STOKOE, SUNDERLAND AND ‘73
The Story of the Greatest FA Cup Final Shock of All Time
With football today dominated by money it is almost inconceivable that in 1973 Second Division Sunderland beat Manchester City and Arsenal before facing Don Revie’s mighty Leeds United in the FA Cup Final. Yet the Wearsiders, helped by the greatest save seen at the famous old stadium, thrilled the nation by taking the cup.
Why did you write this book?
It was the story I always wanted to write. I fell in love with football and Sunderland AFC on 5 May 1973. It was hard work though. There were so many sub-plots concerning Bob Stokoe, Don Revie, Brian Clough and Alan Brown - and they were just managers! Sunderland were near the bottom of the old Second Division at Christmas 1972 and Leeds United were the best team in the country. So how could it happen?
Were Leeds playing the whole nation?
Leeds were pretty unpopular at the time and Sunderland were the romantic underdogs. It was David and Goliath stuff. If you had no association with Leeds, you supported Sunderland.
What made it the greatest FA Cup Final shock of all time?
Sunderland had no internationals whilst Leeds had ten. So there was no way they could win it, but they did. They also knocked out Manchester City and Arsenal earlier in the competition. Other Second Division teams later won the Cup but they don't compare in my opinion. This remains the greatest and I believe it will never be repeated.
But surely winning the FA Cup is no big deal?
In 1973 it was a very big deal. It was the only domestic club match
shown live on television in those days - and both BBC and ITV covered it. When the Sunderland players returned to the North East 750,000 people lined the streets welcoming them home. The match touched the hearts of the nation like none has done since. It also gave the area a great sense of pride and honour in what was a very bleak time up there. Production in the mines and the shipyards rose tremendously during the whole Cup run. People were so happy in their work. The mood around the area was joyous.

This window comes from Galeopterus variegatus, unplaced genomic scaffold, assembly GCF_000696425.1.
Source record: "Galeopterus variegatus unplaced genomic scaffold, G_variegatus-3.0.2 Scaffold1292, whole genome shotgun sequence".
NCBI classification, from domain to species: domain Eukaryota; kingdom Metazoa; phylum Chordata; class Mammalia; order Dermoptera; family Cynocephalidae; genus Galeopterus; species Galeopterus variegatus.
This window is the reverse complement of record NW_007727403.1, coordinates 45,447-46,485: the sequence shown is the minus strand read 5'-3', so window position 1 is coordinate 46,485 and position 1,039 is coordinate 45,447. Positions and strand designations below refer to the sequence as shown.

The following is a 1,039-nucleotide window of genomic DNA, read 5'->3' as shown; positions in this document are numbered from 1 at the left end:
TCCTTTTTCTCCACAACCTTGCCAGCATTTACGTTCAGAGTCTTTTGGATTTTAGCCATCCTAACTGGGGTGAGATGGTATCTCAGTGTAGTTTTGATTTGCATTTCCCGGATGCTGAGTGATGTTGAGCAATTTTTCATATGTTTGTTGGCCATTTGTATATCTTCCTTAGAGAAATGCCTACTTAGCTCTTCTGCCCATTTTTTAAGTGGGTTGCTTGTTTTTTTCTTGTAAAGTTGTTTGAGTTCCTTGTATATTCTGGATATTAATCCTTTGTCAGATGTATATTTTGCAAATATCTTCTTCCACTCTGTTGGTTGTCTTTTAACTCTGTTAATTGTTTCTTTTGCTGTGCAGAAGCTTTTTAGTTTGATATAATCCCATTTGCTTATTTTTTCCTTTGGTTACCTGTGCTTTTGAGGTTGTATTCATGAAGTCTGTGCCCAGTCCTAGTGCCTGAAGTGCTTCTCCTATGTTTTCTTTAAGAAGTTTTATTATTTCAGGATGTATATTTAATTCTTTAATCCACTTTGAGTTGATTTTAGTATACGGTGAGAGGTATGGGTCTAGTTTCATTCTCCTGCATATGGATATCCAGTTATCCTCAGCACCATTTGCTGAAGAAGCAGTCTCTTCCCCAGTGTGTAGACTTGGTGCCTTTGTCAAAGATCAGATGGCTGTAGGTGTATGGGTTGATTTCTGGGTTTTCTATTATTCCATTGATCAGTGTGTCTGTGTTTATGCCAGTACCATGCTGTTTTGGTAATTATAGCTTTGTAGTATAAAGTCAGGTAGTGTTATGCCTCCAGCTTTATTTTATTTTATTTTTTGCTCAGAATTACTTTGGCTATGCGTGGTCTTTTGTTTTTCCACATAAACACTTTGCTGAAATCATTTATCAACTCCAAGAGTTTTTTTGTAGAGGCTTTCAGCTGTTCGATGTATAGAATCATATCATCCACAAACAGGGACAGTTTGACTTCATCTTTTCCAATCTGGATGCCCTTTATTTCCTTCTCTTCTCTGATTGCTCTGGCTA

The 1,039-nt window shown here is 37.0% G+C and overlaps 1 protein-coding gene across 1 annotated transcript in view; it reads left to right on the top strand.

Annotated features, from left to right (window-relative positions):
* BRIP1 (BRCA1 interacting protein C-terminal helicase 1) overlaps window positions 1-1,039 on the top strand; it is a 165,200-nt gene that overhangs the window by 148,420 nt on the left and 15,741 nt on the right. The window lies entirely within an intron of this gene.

You suggest the Sunderland fans played a big part in their sides success?
The incredible team spirit within the players was carried along by the fans on the terraces. Sunderland had a great history but little success leading up to 1973. The whole thing came together with such momentum on that Cup run. The players acknowledged the importance of the support to me and the fans there at the time genuinely felt they played a part in the triumph. The support was awesome; the semi-final win against Arsenal at Hillsborough provided the most emotional post-match scenes I have ever seen.
Leeds lost many cup finals and important league games in the 1960s and 1970s - any reason why?
There is a great quote from Peter Lorimer in the book when he talks about the famous 7-0 thrashing of Southampton in 1972 and the difference in how the Leeds players approached that game from how Revie preferred them to play. Fixture build-up is mentioned a lot too. Squads were smaller and Leeds were often challenging on all fronts and couldn't cope. Lorimer cites losing the 1973 FA Cup final as perhaps complacency and under-rating Sunderland. He gave a really honest interview.
The match wasn’t the greatest, but there was a moment that has stuck in people’s memories as ‘Wembley’s greatest save.’
That involved Peter Lorimer! He had the hardest shot in the game and was faced with placing the ball into an open net from six yards out but the Sunderland goalkeeper Jim Montgomery flung himself off the ground to somehow turn it on to the crossbar. Peter said if he had the same chance again he would have hit the ball exactly the same. Montgomery made the save due to sheer instinct and his superb reflexes. His upper body strength to get himself up from the floor and to get anything on that shot was truly remarkable. Every time you watch it you think it has to be a goal. That won Sunderland the Cup, really.